(Reuters) Wed, May 4 2011 NEW YORK - Large health insurers expect an increase in deals in the industry after last year's U.S. healthcare overhaul made it tougher for smaller companies to compete.
"The M&A climate is heating up," Aetna Inc (AET.N: Quote, Profile, Research, Stock Buzz) Chief Financial Officer Joseph Zubretsky told Reuters in a recent interview. "I think you'll see the larger plans that have significant capital be the consolidators of the small and regional plans."
Zubretsky said such smaller plans are struggling with the fixed costs associated with the new regulations, as well as with rules requiring insurers to spend a certain amount of premiums on medical care as opposed to administrative costs and profit.
"We think all of that has already created a catalyst for M&A activity at the very low end of the health plan market," Zubretsky said.
Wayne DeVeydt, the CFO of WellPoint Inc (WLP.N: Quote, Profile, Research, Stock Buzz), said in a separate interview that the goal of the healthcare overhaul "is to try to keep costs down, and unless you have scale that's very difficult to do."
Zubretsky said that the volatile markets had reduced the level of deal activity because the situation made it difficult to value targets.
"I think you can get your arms around valuation a lot easier today than you could have over the past two years," Zubretsky said.
Aetna, the No. 3 U.S. health insurer, last week announced it was buying Prodigy Health Group, which runs self-funded health plans for mid-size employers, for $600 million.
UnitedHealth Group Inc (UNH.N: Quote, Profile, Research, Stock Buzz) struck several deals in the past year to boost its health service offerings. Humana Inc (HUM.N: Quote, Profile, Research, Stock Buzz) recently bought clinic operator Concentra for $790 million to diversify into the business of providing care.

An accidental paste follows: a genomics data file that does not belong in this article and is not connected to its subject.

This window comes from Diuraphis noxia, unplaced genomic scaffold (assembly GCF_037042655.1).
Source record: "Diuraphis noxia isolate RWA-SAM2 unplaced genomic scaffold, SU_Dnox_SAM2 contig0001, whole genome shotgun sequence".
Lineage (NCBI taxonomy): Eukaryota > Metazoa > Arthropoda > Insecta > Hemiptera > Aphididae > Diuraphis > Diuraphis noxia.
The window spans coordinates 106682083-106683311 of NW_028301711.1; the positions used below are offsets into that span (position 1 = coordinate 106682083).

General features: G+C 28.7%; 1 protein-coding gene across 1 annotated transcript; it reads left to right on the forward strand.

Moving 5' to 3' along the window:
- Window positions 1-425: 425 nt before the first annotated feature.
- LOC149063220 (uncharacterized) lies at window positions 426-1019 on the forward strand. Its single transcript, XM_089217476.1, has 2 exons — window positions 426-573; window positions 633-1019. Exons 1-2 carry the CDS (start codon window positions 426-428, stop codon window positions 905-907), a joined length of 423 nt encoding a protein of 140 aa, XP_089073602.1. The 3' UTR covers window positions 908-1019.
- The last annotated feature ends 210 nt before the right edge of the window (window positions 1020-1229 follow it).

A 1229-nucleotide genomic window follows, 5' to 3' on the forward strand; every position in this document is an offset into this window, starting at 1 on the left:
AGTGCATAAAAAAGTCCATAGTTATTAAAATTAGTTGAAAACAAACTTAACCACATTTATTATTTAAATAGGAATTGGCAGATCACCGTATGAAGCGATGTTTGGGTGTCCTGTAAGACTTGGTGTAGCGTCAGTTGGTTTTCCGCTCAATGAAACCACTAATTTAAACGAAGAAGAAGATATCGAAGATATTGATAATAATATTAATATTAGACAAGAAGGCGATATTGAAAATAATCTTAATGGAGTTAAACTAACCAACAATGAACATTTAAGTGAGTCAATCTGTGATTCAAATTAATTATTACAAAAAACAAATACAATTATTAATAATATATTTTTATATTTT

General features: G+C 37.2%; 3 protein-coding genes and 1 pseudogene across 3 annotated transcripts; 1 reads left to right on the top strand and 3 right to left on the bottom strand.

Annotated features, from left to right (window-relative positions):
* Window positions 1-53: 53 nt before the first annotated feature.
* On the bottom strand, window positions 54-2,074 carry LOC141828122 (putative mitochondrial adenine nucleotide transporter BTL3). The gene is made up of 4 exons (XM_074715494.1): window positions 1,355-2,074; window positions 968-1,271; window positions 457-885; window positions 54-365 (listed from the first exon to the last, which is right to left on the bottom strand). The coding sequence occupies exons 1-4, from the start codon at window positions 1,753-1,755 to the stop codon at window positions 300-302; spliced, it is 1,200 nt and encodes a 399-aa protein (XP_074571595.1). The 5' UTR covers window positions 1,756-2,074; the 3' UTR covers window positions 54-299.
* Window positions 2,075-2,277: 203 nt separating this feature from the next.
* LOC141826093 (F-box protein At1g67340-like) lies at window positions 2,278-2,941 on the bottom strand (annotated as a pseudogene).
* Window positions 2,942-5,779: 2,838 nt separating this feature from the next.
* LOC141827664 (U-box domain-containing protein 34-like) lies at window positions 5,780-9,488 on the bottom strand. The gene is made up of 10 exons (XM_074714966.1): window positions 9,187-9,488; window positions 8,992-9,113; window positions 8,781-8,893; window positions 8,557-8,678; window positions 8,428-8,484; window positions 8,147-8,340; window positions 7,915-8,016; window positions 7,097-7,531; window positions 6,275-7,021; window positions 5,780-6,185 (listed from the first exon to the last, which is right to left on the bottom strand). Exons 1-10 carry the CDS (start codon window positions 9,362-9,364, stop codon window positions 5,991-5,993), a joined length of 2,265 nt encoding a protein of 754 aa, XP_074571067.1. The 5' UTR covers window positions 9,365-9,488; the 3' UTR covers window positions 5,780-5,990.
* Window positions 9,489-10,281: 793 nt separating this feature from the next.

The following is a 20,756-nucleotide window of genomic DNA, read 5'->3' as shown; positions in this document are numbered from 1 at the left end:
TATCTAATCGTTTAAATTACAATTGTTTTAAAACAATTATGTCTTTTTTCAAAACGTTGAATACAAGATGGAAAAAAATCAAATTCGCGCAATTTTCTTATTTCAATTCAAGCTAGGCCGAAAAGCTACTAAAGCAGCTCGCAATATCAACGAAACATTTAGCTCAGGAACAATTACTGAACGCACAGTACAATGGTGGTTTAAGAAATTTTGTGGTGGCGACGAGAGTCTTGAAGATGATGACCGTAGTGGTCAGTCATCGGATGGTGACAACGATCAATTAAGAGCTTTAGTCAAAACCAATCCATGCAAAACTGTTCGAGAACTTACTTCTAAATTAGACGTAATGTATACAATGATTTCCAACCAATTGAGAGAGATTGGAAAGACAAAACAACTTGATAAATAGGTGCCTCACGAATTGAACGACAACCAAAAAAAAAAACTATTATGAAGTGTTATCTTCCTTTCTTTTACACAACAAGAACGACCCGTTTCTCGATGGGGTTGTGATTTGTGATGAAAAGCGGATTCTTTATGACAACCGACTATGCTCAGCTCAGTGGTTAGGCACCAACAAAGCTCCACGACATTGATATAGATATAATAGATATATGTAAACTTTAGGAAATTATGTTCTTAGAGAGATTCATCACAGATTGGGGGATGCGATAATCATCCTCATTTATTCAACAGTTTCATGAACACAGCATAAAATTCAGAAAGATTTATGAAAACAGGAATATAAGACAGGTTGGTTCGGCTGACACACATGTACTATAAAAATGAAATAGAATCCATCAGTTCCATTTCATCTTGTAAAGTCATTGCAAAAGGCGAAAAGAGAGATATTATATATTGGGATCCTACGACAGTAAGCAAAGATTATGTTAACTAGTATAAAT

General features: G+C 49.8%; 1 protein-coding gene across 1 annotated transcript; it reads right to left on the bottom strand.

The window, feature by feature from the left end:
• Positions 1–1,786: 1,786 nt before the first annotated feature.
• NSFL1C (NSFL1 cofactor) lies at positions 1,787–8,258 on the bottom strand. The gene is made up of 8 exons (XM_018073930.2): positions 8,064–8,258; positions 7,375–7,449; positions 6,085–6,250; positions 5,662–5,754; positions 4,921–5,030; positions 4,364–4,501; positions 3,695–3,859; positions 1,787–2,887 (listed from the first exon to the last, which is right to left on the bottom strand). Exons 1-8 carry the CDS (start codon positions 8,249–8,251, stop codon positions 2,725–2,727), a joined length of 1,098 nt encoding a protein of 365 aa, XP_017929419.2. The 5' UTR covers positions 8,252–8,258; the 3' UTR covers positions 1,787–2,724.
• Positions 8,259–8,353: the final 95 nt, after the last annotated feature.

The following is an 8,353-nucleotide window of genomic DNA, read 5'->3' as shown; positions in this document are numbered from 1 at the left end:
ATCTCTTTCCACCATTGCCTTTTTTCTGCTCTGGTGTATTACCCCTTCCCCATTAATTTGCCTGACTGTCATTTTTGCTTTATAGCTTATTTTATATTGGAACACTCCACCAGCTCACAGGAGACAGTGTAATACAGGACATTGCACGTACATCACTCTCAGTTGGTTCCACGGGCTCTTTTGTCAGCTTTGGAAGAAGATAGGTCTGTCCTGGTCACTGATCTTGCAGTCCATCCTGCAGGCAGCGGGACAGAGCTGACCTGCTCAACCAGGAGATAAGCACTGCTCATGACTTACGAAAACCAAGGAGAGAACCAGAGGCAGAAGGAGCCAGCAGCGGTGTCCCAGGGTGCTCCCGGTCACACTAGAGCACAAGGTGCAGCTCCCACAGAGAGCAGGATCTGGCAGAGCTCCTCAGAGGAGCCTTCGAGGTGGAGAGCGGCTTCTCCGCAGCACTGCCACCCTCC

DeVeydt said that "the pipeline for deals is still quite robust."
But he also said a valuation "disconnect" between how buyers and sellers view assets is preventing more deals. Further, WellPoint has been able to gain enrollment without making purchases, DeVeydt said, pointing to the company's nearly 3 percent increase in membership during the first quarter.
"We've seen a lot of mid-tier players...exit the market. What we are finding in a lot of cases is we can win that membership without having to buy it," DeVeydt said. "Why would I pay a premium at all to get membership if I can win that membership on the open market with no premium?"
WellPoint, the largest U.S. health insurer by membership, remains "very open-minded to acquisitions," DeVeydt said.
"I think you'll see M&A pick up," he said. "I just think it's going to be a little more subtle than maybe people thought."
(Editing by Dave Zimmerman)
© 2010 Thomson Reuters. Click for Restrictions.
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